• [0035]
    Sound Permeable Wind Noise Reduction Device B is similar to Device A but incorporates fleece material. Device B is made of a 2½×3 inch medium density fleece material with finished edges stitched with a Juki surging machine FIG. 6(11). The rearward facing edge of the fleece material is cut in a small zig zag shape creating added flexibility in the fleece fabric to allow wind to be absorbed and deflected away from the ear FIG. 6(12) and FIG. 7(13). A hook fastener element strip is adhered onto the back side of the fleece material at the zig zag FIG. 7(14) and a loop fastener element is adhered to the front side of the fleece material FIG. 6(15) using a heat press.
  • [0036]
    A 2½×1⅝ inch piece of faux fur material with a pile length of approximately ½ inch and a moderate to heavy pile weight (>20) to maintain performance longevity FIG. 6 (16) with a ½ inch rearward facing fur overhang FIG. 6(17) is stitched onto the center of the fleece at the forward facing edge of the fur FIG. 6(18). The fur is then glued onto the fleece leaving approximately ¼inch exposed allowing for the fur overhang to properly lay in a rearward facing fashion. Device B is wrapped around the helmet strap FIG. 7(19) so that the fleece is on the inside of the strap next to the user's face FIG. 10(20) and the fur is on the outside of the helmet strap so that the fur overhang is rearward facing FIG. 8(21). Device B is secured with the hook and loop fastener element. Wind is absorbed by the fur and deflected away from and around the ear as air passes from front to rear alongside the user's head FIG. 9(22). FIG. 9 illustrates how the device is curved with an appropriate aerodynamic shape to better deflect air around the ear. The ear is not covered by the device allowing ambient sounds to be heard FIG. 8(23). Device B placement is in front of the ear FIGS. 8 and 9(24) and the inner fleece portion of the device rests against the user's face closing the gap between the helmet strap and face blocking wind turbulence from flowing between the strap and face FIG. 10(20). FIGS. 8 and 10 show the device attached to the helmet strap holding the device firmly in place. When in place the device measures 1% inches in width and 2½ inches in length.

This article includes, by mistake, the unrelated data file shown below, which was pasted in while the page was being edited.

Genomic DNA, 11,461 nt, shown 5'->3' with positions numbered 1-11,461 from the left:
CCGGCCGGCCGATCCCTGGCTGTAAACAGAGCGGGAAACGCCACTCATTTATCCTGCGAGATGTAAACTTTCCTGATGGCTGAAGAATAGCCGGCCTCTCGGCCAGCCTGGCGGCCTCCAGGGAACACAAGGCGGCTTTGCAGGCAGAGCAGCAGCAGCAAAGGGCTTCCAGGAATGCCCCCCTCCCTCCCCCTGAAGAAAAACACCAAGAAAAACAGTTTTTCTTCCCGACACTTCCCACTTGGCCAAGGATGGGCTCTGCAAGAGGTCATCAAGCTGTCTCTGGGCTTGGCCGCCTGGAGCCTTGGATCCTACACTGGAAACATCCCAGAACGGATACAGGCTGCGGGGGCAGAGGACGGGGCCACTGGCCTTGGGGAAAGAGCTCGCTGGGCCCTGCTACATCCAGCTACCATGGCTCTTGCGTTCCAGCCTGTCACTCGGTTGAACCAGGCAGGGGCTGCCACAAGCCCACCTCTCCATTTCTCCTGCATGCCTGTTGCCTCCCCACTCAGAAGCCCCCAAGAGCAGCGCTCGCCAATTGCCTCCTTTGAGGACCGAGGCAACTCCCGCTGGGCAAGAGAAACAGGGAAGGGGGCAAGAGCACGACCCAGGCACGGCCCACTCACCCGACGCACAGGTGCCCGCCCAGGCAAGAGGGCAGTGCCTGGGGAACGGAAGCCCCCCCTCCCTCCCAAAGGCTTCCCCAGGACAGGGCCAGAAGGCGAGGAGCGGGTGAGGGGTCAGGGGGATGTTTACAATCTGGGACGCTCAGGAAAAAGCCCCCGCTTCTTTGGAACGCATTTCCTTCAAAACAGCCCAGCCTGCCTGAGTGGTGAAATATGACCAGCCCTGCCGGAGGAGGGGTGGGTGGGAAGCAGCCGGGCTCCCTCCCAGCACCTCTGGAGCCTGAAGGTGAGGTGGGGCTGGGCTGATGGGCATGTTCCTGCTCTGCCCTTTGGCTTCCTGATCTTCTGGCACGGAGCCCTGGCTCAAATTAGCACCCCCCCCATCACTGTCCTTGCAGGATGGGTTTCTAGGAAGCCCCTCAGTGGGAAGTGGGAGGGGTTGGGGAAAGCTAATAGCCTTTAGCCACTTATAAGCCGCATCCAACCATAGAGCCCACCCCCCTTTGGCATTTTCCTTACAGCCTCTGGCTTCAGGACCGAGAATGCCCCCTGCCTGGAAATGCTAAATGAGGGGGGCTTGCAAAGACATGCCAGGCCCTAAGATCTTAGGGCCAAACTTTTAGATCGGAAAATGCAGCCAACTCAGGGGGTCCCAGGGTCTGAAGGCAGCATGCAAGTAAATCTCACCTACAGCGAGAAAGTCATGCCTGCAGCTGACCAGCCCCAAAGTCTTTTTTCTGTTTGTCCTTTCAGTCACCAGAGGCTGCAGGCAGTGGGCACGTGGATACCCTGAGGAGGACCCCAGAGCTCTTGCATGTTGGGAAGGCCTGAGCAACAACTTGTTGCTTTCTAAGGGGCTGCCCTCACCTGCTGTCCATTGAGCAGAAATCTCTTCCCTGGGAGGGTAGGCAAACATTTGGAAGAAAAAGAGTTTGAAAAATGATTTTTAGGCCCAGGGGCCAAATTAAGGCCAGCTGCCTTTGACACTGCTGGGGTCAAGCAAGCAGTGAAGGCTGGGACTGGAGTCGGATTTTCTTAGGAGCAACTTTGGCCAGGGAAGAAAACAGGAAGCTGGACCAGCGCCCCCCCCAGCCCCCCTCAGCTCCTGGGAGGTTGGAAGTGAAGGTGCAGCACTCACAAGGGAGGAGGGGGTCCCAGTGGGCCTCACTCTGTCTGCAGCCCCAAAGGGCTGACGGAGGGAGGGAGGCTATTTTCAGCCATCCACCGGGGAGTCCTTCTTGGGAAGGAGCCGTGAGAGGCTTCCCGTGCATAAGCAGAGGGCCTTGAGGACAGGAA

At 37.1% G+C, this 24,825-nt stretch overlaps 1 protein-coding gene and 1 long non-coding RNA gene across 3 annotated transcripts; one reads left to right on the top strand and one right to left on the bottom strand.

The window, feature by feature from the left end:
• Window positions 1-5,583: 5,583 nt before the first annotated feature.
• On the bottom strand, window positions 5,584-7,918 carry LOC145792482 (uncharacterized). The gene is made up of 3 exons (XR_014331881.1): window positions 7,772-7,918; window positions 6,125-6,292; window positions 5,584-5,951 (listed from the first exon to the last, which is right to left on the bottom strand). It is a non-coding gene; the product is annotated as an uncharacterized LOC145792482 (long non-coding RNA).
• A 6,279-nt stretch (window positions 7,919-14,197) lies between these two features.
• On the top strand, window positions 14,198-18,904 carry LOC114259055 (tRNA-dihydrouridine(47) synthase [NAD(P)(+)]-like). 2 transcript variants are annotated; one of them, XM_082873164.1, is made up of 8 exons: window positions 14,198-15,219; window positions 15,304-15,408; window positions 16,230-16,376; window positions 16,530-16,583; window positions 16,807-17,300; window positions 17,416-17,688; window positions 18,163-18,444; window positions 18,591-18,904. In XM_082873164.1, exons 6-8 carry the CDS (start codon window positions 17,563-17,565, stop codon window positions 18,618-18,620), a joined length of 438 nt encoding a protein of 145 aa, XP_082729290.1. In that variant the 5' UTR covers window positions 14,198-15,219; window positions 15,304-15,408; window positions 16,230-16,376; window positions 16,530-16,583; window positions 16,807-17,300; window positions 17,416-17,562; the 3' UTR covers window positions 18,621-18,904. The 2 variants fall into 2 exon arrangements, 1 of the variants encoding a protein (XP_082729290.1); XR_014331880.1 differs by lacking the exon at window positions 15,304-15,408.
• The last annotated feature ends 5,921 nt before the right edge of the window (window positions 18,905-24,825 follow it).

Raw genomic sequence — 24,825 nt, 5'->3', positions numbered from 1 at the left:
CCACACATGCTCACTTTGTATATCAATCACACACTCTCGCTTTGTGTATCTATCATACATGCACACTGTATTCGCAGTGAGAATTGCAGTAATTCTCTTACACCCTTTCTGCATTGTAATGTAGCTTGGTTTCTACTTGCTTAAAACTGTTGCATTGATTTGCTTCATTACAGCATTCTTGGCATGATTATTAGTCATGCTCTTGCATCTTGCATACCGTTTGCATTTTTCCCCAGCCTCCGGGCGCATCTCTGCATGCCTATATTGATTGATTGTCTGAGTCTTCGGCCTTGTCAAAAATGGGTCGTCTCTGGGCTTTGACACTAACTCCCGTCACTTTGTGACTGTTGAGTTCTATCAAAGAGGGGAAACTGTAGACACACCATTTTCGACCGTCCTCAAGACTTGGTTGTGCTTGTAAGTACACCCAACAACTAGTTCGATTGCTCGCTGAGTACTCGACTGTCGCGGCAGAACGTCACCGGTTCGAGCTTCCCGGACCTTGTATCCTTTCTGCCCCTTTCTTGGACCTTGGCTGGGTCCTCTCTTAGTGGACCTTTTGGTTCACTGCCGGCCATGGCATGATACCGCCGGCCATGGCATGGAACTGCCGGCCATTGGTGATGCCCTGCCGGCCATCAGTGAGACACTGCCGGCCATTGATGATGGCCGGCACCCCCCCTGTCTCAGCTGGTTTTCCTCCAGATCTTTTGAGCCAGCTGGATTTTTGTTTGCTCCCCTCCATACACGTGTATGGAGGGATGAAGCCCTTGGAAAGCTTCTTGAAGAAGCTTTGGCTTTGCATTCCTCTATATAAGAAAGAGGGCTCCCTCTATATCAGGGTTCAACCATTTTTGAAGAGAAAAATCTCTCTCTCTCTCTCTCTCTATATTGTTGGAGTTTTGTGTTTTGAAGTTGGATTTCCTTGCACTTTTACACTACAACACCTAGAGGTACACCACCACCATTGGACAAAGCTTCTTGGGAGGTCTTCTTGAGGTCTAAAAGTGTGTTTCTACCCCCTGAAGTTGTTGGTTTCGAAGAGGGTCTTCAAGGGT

• [0037]
    Sound permeable Wind Noise Reduction Device C is similar to Device A but reduced in size for aesthetic purposes. Device C is made of a 1⅝ inch faux fur material with a pile length of approximately % inch and a moderate to heavy pile weight (>20) to maintain performance longevity FIG. 11 with a ½ inch fur overhang on the outer portion FIG. 11(25) and a 1⅛ inch faux fur material on the inner portion FIG. 12. The outer and inner portions are double stitched together using a zig zag stitch on the forward edge of each portion FIGS. 11 and 12 (26) and FIG. 13(27). A hook fastener element is adhered to the inside of the outer portion FIG. 11(28) and a loop fastener element is adhered to the inside of the inner portion FIG. 12(29) using a heat press allowing the device to be secured to the lead strap FIG. 13(30) of a cycling (or similar) helmet. The outer and inner portions are then cut at a 25 degree angle FIGS. 13(31 and 32). The device is positioned on the strap with the stitch edge facing forward FIG. 14(33) and secured using the hook and loop fastener element. The fur overhang on the outer portion should be rearward facing FIG. 14(34). Wind is absorbed by the fur and deflected away from and around the ear as air passes from front to rear alongside the user's head FIG. 15(35). FIG. 15 illustrates how the device is curved with an appropriate aerodynamic shape to better deflect air around the ear. The ear is not covered by the device allowing ambient sounds to be heard FIG. 15(36). Device C placement is in front of the ear FIGS. 14 and 15(37) and the inner portion of the device rests against the user's face closing the gap between the helmet strap and face blocking wind turbulence from flowing between the strap and face FIG. 16 (38). FIGS. 14 and 16 show the device attached to the helmet strap holding the device firmly in place. When in place the device measures 1½ inches in width and 2 inches in length.
  • [0038]